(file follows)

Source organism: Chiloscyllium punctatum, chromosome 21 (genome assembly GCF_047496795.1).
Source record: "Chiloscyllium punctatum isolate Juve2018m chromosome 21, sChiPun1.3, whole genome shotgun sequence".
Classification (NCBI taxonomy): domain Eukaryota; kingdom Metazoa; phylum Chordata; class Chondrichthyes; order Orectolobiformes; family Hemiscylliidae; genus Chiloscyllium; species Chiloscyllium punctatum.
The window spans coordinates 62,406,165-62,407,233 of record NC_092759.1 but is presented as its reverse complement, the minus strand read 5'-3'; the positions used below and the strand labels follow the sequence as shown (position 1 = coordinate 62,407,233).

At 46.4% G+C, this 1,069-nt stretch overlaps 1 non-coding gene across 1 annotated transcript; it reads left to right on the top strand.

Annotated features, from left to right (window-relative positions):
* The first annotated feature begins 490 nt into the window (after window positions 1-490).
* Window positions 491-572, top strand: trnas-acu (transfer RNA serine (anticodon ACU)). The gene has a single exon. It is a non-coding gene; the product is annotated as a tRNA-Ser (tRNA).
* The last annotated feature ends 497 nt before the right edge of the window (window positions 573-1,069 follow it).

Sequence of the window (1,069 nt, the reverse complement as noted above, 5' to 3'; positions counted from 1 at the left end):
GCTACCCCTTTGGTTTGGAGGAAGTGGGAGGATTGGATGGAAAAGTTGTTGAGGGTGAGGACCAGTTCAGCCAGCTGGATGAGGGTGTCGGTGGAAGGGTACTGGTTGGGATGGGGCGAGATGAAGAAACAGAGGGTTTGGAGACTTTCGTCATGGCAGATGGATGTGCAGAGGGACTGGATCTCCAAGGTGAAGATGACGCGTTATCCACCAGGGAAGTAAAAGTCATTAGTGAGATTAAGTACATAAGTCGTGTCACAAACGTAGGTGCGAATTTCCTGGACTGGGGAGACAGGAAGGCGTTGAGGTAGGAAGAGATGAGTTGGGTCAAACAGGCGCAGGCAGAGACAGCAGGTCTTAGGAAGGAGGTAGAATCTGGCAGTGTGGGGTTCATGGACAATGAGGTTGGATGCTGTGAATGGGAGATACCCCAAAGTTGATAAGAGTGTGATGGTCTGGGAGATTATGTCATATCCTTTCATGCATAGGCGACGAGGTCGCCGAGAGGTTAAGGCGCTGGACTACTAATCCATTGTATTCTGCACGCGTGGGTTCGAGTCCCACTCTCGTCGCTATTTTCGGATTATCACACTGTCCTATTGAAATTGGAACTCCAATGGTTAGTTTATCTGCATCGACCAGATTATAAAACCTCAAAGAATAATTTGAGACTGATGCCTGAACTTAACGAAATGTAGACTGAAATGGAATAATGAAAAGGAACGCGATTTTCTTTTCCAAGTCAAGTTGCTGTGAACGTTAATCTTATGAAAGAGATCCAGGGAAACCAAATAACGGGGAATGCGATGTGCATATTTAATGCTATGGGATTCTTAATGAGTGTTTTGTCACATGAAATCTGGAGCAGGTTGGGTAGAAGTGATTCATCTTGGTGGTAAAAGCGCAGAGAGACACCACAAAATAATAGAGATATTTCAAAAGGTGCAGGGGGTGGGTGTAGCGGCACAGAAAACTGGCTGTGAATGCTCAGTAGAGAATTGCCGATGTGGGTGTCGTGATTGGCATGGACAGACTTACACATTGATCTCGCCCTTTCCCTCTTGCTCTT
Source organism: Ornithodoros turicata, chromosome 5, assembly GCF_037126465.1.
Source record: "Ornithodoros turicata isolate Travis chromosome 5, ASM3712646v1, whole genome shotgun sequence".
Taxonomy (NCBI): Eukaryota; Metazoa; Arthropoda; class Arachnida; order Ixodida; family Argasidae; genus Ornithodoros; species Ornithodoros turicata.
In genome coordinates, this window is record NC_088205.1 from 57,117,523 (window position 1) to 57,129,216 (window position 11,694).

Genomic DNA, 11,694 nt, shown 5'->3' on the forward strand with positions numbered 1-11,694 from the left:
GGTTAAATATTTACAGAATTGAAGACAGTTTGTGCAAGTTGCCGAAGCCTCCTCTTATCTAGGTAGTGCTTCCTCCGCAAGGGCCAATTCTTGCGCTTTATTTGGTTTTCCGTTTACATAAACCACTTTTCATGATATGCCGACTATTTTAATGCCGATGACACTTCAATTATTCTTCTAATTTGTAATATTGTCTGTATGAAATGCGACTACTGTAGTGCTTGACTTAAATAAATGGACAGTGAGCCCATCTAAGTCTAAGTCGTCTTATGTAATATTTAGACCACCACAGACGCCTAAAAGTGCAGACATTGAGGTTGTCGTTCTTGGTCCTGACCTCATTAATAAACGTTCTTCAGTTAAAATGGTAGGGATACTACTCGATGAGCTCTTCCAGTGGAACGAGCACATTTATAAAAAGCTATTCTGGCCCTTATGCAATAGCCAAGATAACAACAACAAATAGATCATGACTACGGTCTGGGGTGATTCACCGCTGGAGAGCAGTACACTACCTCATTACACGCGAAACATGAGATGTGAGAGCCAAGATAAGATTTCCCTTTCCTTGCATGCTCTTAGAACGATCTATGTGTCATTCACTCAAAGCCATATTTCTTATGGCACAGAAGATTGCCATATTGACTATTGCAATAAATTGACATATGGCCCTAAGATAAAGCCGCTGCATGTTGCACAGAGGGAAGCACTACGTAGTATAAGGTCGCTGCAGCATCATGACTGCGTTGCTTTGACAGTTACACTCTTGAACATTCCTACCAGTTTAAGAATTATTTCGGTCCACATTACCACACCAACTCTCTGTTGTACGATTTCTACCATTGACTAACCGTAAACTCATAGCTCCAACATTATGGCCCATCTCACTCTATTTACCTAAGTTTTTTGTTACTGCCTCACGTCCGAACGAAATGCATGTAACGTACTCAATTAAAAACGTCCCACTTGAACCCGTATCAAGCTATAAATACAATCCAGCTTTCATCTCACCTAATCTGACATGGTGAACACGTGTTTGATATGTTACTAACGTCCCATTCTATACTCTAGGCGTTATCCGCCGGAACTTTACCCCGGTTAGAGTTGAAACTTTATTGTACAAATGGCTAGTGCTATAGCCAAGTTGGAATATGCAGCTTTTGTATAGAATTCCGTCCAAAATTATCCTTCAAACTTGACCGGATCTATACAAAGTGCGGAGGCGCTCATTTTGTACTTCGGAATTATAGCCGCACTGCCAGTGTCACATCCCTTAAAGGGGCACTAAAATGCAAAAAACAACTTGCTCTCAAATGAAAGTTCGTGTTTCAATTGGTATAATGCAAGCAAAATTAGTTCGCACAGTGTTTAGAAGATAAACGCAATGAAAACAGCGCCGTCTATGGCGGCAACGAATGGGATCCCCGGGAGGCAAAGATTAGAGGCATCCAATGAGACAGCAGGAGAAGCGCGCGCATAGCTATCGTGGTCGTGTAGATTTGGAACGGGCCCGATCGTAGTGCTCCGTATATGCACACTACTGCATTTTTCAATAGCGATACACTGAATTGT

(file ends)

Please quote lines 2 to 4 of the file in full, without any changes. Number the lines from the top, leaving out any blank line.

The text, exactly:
Source record: "Chiloscyllium punctatum isolate Juve2018m chromosome 21, sChiPun1.3, whole genome shotgun sequence".
Classification (NCBI taxonomy): domain Eukaryota; kingdom Metazoa; phylum Chordata; class Chondrichthyes; order Orectolobiformes; family Hemiscylliidae; genus Chiloscyllium; species Chiloscyllium punctatum.
The window spans coordinates 62,406,165-62,407,233 of record NC_092759.1 but is presented as its reverse complement, the minus strand read 5'-3'; the positions used below and the strand labels follow the sequence as shown (position 1 = coordinate 62,407,233).